Reposted and adapted from CBSA member SOIL’s blog.

Global Water Intelligence (GWI), a global water industry publisher and event organizer, is always exploring new ways to push the water sector forward and share its findings with stakeholders in the industry. In an article in the latest installment of their magazine, GWI investigated answers to the question: “What should the future of safely managed sanitation systems look like?” The article examines growing opportunities for onsite sanitation (OSS) technologies and highlights Container Based Sanitation (CBS) as an effective, low-cost and integrated solution to implementing safely managed sanitation, particularly in countries with dense populations that lack sewer infrastructure.

Spurred by efforts to meet the UN Sustainable Development Goals (SDG) by 2030, one of the water sector’s most pressing challenges is finding a way to deliver affordable, manageable sanitation policies to the 4.2 billion people on the planet who currently do not have access to adequate sanitation. A further challenge is mitigating the methane emissions from traditional types of OSS like pit latrines and septic tanks which, according to GWI’s research, emit 36% of the water sector’s greenhouse gas emissions.

A silver lining of these emissions findings is that it could open climate finance opportunities for onsite sanitation because one key advantage of CBS is that it produces fewer GHG emissions due to most systems’ use of urine diversion and because the containers are emptied frequently. SOIL has calculated that its thermophilic composting method reduces GHG direct emissions by 124kg CO2 equivalents per person per year compared to traditional methods of faecal sludge management. SOIL is using these GHG mitigation calculations to create groundbreaking partnerships that offset carbon emissions, while simultaneously contributing to SDG6.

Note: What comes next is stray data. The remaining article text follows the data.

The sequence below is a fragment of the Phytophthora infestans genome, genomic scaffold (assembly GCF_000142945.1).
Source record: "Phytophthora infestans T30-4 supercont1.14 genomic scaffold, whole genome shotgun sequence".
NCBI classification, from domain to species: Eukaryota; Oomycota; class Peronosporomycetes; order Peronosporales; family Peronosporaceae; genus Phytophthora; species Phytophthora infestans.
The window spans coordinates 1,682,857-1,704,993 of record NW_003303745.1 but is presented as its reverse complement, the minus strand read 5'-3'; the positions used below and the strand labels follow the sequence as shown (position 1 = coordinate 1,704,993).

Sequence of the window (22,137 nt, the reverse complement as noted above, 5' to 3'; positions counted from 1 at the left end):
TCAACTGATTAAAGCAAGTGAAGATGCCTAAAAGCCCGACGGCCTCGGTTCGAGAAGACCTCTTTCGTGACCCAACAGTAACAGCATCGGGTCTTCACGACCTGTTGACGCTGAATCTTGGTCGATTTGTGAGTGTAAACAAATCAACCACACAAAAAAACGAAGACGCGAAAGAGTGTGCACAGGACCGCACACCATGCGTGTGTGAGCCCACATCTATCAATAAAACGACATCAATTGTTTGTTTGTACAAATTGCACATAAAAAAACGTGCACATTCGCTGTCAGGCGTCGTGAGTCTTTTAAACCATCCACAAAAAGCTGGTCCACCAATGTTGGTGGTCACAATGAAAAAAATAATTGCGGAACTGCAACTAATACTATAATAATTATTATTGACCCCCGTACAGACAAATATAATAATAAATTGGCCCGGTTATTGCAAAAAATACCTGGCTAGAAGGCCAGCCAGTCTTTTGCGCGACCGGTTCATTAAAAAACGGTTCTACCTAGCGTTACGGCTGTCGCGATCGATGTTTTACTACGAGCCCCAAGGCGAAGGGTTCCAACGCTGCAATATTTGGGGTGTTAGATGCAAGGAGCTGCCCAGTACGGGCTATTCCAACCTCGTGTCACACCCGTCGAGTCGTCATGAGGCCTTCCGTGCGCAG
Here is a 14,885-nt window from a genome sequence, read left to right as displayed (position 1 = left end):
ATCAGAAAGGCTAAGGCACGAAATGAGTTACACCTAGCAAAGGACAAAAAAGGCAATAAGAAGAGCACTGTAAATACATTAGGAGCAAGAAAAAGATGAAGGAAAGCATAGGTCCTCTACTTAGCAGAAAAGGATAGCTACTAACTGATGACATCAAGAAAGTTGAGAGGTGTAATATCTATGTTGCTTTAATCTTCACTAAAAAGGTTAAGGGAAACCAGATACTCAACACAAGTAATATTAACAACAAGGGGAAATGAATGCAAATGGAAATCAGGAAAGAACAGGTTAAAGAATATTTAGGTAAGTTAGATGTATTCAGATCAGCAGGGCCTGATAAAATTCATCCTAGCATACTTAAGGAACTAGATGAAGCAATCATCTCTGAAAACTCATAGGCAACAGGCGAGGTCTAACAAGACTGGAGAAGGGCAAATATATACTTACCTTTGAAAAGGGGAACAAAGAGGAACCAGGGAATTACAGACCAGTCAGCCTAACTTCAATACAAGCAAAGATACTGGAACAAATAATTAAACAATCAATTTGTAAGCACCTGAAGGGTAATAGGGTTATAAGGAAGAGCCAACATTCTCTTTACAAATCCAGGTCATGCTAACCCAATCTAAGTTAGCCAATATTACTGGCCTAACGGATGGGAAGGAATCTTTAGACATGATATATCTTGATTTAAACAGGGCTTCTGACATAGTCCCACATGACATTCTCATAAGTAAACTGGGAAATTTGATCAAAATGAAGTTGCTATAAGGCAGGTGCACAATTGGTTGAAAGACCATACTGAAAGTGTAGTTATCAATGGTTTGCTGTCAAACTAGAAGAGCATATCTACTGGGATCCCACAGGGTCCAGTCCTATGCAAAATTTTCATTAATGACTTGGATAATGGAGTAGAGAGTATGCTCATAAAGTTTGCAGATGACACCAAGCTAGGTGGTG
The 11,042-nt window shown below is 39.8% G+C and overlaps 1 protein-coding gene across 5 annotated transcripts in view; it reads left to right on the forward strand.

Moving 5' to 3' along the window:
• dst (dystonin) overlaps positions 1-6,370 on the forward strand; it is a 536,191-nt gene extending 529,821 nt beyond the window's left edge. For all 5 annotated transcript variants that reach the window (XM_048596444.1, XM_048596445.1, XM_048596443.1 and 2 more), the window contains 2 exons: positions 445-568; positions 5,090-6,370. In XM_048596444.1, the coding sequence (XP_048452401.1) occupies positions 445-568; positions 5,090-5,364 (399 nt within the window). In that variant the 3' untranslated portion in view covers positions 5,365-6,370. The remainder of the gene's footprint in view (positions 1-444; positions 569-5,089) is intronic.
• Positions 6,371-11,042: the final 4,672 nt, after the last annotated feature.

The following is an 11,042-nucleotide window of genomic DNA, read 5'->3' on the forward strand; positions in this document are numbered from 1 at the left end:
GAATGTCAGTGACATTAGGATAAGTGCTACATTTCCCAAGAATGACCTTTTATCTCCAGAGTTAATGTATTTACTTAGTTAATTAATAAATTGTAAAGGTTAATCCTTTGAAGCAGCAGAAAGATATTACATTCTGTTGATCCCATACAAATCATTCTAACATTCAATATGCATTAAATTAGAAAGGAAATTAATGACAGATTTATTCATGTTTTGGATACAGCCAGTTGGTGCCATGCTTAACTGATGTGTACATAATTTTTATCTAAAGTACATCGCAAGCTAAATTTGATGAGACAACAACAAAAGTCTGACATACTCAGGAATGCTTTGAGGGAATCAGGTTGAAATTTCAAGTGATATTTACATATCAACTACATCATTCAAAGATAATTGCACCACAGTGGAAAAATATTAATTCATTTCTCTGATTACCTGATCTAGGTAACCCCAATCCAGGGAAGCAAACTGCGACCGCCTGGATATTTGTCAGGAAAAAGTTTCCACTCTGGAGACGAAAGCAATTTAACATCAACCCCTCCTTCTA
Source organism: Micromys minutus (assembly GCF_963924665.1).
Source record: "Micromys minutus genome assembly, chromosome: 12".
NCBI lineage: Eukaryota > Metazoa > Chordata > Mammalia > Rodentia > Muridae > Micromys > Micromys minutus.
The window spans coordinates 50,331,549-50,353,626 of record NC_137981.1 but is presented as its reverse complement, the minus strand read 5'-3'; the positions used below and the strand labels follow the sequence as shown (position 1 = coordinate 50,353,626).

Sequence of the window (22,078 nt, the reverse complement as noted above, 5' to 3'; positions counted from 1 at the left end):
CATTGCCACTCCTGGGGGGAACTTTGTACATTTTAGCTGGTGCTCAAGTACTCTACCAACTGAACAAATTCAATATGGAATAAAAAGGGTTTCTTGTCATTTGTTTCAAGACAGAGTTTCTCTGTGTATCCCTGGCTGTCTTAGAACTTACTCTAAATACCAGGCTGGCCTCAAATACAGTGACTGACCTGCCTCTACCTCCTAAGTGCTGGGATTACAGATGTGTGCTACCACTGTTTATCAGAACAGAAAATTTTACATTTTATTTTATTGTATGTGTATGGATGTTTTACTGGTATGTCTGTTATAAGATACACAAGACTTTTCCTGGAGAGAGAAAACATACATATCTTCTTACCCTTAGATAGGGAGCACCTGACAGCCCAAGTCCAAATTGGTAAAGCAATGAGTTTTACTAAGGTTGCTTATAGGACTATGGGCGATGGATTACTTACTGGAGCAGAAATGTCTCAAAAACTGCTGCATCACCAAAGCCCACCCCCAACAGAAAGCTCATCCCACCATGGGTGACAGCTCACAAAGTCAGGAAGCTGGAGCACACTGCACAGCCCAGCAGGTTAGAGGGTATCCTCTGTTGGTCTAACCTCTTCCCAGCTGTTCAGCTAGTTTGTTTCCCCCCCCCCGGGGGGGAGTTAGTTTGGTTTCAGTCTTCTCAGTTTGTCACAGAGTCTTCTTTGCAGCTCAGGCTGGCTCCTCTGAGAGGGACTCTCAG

By taking a holistic, circular economy approach to sanitation provision, CBS is particularly in line with SDG6, which reflects an emerging global consensus that toilets alone are not a sufficient sanitation solution. Without effective management of the wider sanitation chain including containment, emptying, transport, and treatment, the waste contained in toilets ends up in the environment causing major environmental and public health hazards.

SDG6 highlights the importance of “safely managed sanitation services” and a sub-target on halving the proportion of untreated wastewater and substantially increasing recycling and safe reuse of wastes globally. The CBS full value chain approach to sanitation is one of the few interventions globally that fully complies with the updated Sustainable Development Goal for sanitation.

CBSA member SOIL says:

We’re proud that by building a circular sanitation business model, SOIL has demonstrated that it is possible to provide cost-effective safe, dignified, sustainable, full-cycle sanitation services in some of the most impoverished urban communities in the world. And over the coming years we won’t stop fighting until we have a scalable and replicable model to provide sanitation access for the 700+ million people living in urban communities who currently lack sanitation access. Our planet depends upon it.

Thank you to Global Water Intelligence for their innovative vision and support of climate-resilient and safely managed sanitation solutions that can meet the current and future needs of millions around the globe!

In addition to partnerships such as those created by SOIL, the CBS Alliance is also studying how carbon credits could become a viable revenue source for CBS providers.

See SOIL’s blog for the original post and more information on their GWI partnership.